Functional clothing influenced by Anglomania came into the French woman’s closet in the 1770’s. The Retroussée dans les poches was a style popular for walking in the countryside and enjoying the open air. The design of the gown pulled up the skirt fabric through the slits of the pockets, giving a sense of freedom of movement, and drape from the heaviness of the fabric. This example from the Kyoto Costume Institute shows a Robe a la Francaise worn this way, but a Robe a l’Anglaise can also be worn ‘retroussee dans les poches.’
This style drew on the work costumes and clothes from the most humble walks of life; what we consider commonly as workwear. The 18th Century isn’t known for form and function, though this is perhaps the first evidence of functional daywear for women introduced in the West. Considering the clear purpose of clothing for movement, and modesty (or covering), and the recent popularity of sportswear and its many variations, we must consider the origins of this thinking and design.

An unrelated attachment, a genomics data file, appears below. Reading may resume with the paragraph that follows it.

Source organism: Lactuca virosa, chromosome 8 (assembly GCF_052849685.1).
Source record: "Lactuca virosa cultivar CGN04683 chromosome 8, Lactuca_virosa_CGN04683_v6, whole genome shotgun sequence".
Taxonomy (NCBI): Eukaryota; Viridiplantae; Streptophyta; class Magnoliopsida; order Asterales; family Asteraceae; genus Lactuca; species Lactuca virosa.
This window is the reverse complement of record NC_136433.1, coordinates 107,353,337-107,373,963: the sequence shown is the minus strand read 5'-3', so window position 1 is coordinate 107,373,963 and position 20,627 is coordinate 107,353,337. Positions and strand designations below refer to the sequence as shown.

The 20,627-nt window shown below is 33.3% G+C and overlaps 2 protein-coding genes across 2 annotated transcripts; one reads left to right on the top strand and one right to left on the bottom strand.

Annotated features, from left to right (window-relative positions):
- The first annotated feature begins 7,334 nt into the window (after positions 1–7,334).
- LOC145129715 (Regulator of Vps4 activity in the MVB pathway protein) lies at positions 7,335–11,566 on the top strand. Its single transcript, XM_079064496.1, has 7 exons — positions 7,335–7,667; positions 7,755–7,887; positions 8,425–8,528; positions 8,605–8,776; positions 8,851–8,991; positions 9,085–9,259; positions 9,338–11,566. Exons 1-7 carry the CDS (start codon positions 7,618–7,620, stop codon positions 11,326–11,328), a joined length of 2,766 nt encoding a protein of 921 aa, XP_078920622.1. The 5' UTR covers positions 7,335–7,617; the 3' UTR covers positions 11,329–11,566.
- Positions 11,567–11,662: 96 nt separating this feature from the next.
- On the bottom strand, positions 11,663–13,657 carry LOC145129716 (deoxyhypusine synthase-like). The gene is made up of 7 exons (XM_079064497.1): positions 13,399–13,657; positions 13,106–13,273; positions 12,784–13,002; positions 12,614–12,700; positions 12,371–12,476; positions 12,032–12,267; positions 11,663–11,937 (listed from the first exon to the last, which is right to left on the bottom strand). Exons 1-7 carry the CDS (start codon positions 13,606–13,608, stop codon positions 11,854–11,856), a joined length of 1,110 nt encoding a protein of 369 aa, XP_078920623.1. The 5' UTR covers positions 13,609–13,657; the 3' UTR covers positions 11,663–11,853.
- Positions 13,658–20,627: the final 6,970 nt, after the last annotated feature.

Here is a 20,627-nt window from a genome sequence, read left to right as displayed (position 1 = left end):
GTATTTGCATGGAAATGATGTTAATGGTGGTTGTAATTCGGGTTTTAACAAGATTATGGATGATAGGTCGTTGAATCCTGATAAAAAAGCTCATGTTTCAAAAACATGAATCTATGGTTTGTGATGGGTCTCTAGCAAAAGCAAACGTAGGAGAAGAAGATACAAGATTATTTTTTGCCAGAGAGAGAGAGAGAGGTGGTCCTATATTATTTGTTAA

The Kyoto Costume Institute recognizes the importance of understanding clothing sociologically, historically, and artistically. Founded in 1978, the KCI holds one of the world's most extensive clothing collections and has curated many exhibitions worldwide. With an emphasis on Western women's clothing, the KCI has amassed a wide range of historical garments, underwear, shoes, and fashion accessories dating from the 18th century to the present day.
FASHION – A History from the 18th to the 20th Century – Volume I: 18th and 19th Century – The collection of the Kyoto Costume Institute